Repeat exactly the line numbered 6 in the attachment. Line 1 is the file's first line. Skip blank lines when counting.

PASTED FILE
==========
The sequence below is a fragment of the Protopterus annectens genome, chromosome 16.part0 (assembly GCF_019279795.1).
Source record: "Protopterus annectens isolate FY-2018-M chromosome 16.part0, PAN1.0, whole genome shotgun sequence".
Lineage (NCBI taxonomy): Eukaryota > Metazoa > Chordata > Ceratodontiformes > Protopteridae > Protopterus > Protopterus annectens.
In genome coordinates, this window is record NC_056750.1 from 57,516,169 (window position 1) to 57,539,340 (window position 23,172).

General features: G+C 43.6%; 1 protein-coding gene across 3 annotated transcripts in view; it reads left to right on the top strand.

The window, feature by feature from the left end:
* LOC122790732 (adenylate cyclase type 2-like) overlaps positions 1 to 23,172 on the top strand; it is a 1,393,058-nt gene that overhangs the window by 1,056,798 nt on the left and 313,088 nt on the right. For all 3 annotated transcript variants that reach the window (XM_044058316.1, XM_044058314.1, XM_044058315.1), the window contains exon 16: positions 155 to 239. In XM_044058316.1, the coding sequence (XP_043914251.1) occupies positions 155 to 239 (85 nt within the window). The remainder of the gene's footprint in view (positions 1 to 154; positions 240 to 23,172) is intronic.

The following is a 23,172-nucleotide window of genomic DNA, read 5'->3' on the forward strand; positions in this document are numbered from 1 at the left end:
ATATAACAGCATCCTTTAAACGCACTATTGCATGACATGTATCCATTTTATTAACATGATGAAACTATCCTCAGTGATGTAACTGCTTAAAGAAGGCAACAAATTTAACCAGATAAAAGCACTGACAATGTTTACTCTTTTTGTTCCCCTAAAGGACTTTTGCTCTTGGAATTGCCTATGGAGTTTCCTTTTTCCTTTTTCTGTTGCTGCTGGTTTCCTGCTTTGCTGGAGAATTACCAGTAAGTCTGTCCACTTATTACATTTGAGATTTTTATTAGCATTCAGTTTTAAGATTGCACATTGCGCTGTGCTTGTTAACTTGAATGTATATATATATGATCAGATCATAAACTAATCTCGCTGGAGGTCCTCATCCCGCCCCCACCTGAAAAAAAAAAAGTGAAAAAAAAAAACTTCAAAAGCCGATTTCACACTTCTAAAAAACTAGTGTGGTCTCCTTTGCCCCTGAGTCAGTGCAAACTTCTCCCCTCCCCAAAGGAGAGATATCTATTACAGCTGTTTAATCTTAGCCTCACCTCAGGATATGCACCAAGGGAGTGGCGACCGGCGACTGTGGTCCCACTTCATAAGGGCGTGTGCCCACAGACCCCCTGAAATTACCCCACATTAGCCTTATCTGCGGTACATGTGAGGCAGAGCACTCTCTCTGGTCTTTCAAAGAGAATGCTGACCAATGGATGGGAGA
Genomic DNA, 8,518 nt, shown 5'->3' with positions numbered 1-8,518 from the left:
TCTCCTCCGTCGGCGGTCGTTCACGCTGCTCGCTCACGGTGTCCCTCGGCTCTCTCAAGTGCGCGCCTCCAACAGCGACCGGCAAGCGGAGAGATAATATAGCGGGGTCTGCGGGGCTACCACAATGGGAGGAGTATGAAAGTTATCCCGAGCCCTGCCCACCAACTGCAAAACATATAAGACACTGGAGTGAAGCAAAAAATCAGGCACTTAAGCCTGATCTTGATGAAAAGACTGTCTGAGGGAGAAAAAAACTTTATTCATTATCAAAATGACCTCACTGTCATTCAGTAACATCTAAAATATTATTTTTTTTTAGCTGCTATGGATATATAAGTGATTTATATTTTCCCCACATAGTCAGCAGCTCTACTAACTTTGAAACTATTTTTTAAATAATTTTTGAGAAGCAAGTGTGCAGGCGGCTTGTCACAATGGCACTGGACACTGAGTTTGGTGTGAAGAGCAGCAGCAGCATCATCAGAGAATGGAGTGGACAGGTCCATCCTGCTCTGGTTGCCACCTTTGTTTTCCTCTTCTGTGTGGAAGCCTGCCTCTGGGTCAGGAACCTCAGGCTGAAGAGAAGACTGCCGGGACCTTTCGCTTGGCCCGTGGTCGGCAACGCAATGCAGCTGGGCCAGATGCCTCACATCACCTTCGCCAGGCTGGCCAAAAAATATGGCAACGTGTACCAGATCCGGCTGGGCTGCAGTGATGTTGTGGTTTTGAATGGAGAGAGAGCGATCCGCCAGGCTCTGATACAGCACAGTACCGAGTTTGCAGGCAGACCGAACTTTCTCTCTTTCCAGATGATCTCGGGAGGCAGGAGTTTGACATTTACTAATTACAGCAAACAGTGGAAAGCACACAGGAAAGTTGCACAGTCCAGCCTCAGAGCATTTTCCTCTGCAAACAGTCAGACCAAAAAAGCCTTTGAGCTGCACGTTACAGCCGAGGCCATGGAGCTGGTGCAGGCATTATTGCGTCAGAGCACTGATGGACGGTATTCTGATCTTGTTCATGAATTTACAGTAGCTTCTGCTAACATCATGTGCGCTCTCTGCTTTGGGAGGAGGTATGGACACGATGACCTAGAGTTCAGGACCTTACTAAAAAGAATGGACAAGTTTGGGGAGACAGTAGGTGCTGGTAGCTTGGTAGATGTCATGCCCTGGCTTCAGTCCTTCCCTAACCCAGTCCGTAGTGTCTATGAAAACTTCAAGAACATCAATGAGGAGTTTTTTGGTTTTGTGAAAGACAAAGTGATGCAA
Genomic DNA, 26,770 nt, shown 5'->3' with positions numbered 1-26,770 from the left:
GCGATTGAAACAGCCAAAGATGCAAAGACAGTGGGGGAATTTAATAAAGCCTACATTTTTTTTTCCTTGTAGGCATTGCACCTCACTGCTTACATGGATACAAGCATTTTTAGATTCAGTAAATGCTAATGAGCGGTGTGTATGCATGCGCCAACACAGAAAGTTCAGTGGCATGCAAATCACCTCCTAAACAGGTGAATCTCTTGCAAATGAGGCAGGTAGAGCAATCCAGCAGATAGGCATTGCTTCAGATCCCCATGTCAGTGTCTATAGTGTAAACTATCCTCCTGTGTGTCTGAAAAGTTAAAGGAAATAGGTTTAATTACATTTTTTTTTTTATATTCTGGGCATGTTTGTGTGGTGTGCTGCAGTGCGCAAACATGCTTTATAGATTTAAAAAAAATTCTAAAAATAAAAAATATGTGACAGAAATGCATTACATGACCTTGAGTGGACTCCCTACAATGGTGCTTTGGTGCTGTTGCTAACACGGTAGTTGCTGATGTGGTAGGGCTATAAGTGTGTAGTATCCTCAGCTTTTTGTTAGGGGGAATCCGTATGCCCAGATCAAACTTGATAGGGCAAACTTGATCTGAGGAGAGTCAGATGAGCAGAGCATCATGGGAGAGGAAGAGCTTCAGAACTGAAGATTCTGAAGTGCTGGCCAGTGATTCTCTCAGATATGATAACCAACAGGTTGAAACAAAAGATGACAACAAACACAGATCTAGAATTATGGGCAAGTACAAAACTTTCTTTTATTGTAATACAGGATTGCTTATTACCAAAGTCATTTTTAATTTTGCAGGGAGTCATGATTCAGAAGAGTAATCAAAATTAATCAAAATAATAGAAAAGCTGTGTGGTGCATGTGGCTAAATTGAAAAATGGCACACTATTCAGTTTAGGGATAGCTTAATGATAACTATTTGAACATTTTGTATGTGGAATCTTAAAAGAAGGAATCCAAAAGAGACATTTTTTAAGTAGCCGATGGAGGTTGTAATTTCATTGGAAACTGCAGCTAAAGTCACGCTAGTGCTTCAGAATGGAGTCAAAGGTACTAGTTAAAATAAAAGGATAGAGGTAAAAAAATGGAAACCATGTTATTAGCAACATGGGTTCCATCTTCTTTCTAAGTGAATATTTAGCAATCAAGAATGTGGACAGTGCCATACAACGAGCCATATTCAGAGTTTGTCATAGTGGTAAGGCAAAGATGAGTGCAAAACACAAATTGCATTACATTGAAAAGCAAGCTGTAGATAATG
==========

The window, feature by feature from the left end: